Over the days that followed the assassination, Tsafendas was questioned by the police while in custody, while the apartheid police turned every possible stone in order to obtain as many information as possible. Under questioning, Tsafendas made coherent statements explaining that he had committed his act in the hope that after Verwoerd’s “disappearance” “a change of policy would take place.” He added that he “I wanted to see a government representing all the South African people. I do not think the Nationalist Government is representative of the people and I wanted to see a different government … I did not care about the consequences, for what would happen to me afterwards. I didn’t care much and didn’t give it a second thought that I would be caught. I was so disgusted with the racial policy that I went through with my plans to kill the prime minister.” At the same time, the South African police gathered a plethora of evidence of Tsafendas's long history of political activism, from his membership of the South African Communist Party (SACP) between 1936 to 1942 to his time in London in the early 1960s, when he had attended meetings of the Committee of African Organizations and had held “the posters up” at “anti-colonial”, “anti-apartheid” and “anti-racial” meetings; in South Africa from 1939 to 1942, he had “engaged actively in Communistic propaganda”; he had fought on the Communist side in the Greek Civil War of 1947–49; and in London he been a close associate and assistant of the ANC’s local representative, Tennyson Makiwane. In short, and according to his own words, he was “anti-colonial, against slavery and in favour of all colonies which were controlled by Belgium, France and Portugal to be afforded self-government.” Nevertheless, none of these became known during a summary trail where Tsafendas escaped the death penalty on the grounds of insanity. Judge Andries Beyers ordered Tsafendas to be imprisoned indefinitely at the "State President's pleasure"; in 1999 he died aged 81 still in detention.[35] Verwoerd's state funeral, attended by a quarter of a million people,[44] was held in Pretoria on 10 September 1966, during which his South African flag-draped casket was laid on an artillery carriage towed by a military truck. He was buried in the Heroes' Acre.[45] The still blood-stained carpet where Verwoerd lay after his murder remained in Parliament until it was removed in 2004.[46][47]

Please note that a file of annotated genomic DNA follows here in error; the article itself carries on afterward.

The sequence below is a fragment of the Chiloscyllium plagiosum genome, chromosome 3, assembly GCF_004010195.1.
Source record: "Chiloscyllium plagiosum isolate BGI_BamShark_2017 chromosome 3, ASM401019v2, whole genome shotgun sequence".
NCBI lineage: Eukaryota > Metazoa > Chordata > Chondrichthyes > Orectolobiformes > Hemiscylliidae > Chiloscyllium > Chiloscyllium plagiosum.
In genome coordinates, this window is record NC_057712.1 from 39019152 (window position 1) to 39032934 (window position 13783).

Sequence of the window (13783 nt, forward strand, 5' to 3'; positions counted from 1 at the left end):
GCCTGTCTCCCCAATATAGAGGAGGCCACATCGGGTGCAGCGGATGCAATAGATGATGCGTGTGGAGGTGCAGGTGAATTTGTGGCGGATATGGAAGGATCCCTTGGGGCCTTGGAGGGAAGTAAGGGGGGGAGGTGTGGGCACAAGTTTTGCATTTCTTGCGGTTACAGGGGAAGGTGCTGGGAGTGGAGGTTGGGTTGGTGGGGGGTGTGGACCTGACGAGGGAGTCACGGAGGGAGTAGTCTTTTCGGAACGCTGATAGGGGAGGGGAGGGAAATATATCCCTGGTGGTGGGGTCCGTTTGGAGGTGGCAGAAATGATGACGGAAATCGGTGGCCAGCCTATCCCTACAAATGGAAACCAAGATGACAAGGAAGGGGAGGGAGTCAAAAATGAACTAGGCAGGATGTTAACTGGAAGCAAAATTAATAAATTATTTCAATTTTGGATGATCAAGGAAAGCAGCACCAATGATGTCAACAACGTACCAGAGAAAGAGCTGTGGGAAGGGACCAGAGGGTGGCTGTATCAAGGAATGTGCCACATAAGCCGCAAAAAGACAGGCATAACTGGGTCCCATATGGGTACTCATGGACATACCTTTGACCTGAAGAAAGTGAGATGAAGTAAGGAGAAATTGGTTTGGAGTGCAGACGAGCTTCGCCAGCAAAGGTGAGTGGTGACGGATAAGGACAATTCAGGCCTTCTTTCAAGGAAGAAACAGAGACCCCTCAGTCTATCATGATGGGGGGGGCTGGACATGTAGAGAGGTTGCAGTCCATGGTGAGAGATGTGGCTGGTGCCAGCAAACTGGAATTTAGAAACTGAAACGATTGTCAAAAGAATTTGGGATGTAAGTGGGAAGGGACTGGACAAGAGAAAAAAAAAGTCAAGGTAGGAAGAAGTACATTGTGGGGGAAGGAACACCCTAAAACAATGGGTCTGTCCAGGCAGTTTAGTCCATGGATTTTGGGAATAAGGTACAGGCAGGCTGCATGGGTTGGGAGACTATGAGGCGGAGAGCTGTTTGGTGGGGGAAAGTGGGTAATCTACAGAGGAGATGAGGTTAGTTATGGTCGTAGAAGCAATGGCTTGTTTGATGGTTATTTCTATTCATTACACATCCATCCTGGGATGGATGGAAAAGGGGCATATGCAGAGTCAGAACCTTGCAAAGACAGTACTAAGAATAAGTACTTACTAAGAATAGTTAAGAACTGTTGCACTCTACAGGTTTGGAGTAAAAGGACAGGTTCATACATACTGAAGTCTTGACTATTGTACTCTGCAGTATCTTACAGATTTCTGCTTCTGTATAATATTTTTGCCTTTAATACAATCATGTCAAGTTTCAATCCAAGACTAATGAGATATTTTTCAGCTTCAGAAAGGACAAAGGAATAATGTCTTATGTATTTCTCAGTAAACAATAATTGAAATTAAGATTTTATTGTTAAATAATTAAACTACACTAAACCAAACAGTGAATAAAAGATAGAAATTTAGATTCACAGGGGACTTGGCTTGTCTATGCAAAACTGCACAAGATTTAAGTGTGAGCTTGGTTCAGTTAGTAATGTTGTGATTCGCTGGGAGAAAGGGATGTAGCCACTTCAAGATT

Legacy[edit]

The town of Orania in the Northern Cape province houses the Verwoerd collection—memorabilia collected during Verwoerd's lifetime which is now on display in the house where his widow lived for the last years before her death in 2000 at the age of 98.[48] Verwoerd's legacy in South Africa today is a controversial one as for black South Africans, Verwoerd was and still is regarded as the epitome of evil, the white supremacist who become a symbol of apartheid itself.[16] One black university student, Thobeka Nkabinde, praised Tsafendas for assassinating Verwoerd, saying: "I think to some regard he [Tsanfendas] should be taken as some sort of hero. Hendrik Verwoerd was a bad person and a bad man, and his death can only by me be seen as a positive thing."[16] Most white South Africans now speak of Verwoerd as an embarrassment and only a minority still praise him.[16] Melanie Verwoerd, who was married to Verwoerd's grandson Willem, joined the African National Congress (ANC) (like her ex-husband). She recalled that bearing the surname Verwoerd always produced awkward stares in ANC circles when she introduced herself and she had to explain that she was indeed the granddaughter of the Verwoerd who was the prime minister.[16]